Charles S. P. Hodge

Charlie Hodge: mentor, colleague, friend

Charles S. P. Hodge:
July 30, 1946 – June 18, 2015

Charlie was in the vanguard of the "second wave" of ACB leaders—those who stepped up in the early to mid-1980’s as those who had been instrumental in founding ACB in the 1960’s began relinquishing their leadership roles.  As a 1971 graduate of Harvard Law School, he placed his keen intellect and staunch work ethic at the disposal of ACB for more than forty years.

Charlie wore many hats during his long tenure with ACB, serving as a director and as both Second and First Vice President from 1980 through the 1990s.  He served on the resolutions committee and chaired the Constitution and Bylaws committee for many years.  More recently, he served on the Board of Publications.

Charlie was a founding member of the Old Dominion Council of the Blind and Visually Impaired, serving on its board in a variety of capacities for more than three decades, including several terms as president.  He was also a very influential member of several special interest affiliates, including the American Association of Visually Impaired Attorneys and ACB Government Employees.  He was always a staunch advocate for the rights and interest of blind persons, particularly those employed in sheltered workshops and in the Randolph-Sheppard vending program.  He was a tireless defender of the rights of guide dog users, and made valuable contributions to the efforts which ultimately eliminated the quarantine restrictions on dog guides and their handlers traveling to Hawaii. He worked in collaboration with the now defunct National Education and Legal Defense Service on a plethora of legal issues adversely affecting the rights and interests of blind and/or visually impaired persons.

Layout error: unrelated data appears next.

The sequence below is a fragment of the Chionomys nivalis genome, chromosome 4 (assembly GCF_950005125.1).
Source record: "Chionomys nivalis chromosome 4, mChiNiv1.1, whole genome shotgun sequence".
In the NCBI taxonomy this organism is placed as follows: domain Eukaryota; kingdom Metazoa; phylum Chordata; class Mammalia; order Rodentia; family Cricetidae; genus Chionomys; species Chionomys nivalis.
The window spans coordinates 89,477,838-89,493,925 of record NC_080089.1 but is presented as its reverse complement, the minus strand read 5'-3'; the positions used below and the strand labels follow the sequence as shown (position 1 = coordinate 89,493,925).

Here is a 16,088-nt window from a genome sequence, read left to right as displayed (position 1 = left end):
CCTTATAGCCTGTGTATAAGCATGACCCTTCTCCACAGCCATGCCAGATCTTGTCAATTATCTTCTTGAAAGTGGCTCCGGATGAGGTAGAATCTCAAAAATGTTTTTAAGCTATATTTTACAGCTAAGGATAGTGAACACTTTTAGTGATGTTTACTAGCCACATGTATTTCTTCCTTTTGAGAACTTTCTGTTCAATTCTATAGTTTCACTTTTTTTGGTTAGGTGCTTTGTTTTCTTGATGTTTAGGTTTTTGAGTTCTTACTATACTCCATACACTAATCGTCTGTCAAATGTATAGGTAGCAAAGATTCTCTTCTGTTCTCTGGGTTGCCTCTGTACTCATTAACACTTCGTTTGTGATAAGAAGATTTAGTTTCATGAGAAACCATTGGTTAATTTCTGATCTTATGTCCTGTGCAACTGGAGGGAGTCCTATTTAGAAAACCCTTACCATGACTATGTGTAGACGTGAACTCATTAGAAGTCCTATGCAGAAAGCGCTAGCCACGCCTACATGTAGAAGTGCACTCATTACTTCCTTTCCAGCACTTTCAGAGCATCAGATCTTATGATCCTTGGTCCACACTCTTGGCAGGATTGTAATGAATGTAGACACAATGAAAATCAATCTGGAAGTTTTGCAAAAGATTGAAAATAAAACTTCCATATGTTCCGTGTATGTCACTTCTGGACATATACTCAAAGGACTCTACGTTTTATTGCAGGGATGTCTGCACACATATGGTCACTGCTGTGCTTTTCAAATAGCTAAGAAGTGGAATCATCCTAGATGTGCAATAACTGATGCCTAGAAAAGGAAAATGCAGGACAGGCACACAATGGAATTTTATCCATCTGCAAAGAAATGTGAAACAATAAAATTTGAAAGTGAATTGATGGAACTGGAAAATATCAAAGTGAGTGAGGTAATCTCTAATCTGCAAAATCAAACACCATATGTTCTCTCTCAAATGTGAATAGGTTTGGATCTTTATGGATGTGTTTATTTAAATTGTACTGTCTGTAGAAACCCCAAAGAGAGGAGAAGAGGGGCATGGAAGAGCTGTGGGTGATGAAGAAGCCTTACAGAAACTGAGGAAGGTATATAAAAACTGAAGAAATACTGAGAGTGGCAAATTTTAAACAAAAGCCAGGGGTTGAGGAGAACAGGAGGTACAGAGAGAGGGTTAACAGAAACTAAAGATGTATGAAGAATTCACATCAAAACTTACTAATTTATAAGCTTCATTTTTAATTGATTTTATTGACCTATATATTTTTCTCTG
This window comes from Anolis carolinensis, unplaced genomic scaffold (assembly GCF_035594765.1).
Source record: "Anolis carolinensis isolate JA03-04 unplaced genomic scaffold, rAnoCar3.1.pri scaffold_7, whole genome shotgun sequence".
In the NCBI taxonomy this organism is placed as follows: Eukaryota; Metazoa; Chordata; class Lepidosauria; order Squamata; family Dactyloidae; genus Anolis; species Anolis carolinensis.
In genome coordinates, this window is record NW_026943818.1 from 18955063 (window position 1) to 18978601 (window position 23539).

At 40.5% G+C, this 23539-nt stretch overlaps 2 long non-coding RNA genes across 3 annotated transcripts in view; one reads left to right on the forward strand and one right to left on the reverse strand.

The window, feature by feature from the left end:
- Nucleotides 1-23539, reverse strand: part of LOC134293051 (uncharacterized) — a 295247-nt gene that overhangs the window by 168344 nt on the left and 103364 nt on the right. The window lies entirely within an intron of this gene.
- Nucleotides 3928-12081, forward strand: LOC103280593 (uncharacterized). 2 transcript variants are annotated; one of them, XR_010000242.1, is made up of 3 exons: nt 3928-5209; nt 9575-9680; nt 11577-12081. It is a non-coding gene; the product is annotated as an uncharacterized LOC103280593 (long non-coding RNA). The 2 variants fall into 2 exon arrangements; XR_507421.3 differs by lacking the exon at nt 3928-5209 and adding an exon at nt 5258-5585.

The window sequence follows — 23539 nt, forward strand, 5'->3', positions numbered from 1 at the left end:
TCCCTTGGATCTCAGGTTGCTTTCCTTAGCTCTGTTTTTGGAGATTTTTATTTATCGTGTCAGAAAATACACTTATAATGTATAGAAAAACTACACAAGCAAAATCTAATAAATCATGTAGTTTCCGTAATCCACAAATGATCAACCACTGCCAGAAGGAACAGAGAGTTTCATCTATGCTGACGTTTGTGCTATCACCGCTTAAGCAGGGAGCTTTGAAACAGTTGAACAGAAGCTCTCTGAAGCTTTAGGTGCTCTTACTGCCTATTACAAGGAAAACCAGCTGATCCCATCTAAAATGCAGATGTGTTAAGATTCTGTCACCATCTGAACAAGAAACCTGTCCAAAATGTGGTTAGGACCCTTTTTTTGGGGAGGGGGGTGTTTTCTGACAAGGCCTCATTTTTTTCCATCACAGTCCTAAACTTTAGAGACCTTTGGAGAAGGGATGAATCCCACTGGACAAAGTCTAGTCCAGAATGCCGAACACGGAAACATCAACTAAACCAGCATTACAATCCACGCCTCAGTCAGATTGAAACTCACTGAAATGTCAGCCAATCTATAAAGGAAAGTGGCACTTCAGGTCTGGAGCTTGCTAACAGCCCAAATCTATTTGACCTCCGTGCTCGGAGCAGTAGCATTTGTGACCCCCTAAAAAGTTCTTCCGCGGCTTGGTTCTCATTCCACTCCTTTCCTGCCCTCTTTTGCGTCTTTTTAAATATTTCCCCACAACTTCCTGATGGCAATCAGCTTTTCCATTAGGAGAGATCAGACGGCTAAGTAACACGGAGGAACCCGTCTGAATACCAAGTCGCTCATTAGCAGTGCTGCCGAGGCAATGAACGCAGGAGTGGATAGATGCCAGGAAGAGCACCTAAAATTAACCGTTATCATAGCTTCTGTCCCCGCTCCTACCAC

While there are so many things for which Charlie can fairly be remembered, his commitment to ACB is perhaps most powerfully attested to by his championship of ACB’s life membership program.  He well understood that the continued protection of the rights of blind and visually impaired persons would always be a struggle—one requiring a continued commitment of resources.  This was at the heart of his tireless advocacy for this vital ACB initiative, one which has now continued for more than thirty years.

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ACB Angel Memorial Tribute - Charles S. P. Hodge